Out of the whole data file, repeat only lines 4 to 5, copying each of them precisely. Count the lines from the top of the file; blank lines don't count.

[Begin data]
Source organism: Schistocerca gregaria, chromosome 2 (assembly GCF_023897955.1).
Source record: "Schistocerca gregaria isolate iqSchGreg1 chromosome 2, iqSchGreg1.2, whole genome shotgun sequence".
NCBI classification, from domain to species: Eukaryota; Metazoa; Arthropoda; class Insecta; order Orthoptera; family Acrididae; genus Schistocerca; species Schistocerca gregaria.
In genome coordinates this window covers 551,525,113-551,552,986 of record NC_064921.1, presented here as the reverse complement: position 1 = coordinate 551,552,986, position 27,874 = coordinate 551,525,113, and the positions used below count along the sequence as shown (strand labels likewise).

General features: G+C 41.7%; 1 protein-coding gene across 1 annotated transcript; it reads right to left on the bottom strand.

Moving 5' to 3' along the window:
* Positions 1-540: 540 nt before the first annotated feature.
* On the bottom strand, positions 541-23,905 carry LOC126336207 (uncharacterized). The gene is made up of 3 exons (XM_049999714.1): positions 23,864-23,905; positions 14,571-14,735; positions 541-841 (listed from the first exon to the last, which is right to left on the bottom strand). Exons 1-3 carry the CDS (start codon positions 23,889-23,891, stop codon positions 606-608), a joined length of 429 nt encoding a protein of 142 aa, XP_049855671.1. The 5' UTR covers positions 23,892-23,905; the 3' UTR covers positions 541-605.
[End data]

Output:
In genome coordinates this window covers 551,525,113-551,552,986 of record NC_064921.1, presented here as the reverse complement: position 1 = coordinate 551,552,986, position 27,874 = coordinate 551,525,113, and the positions used below count along the sequence as shown (strand labels likewise).

General features: G+C 41.7%; 1 protein-coding gene across 1 annotated transcript; it reads right to left on the bottom strand.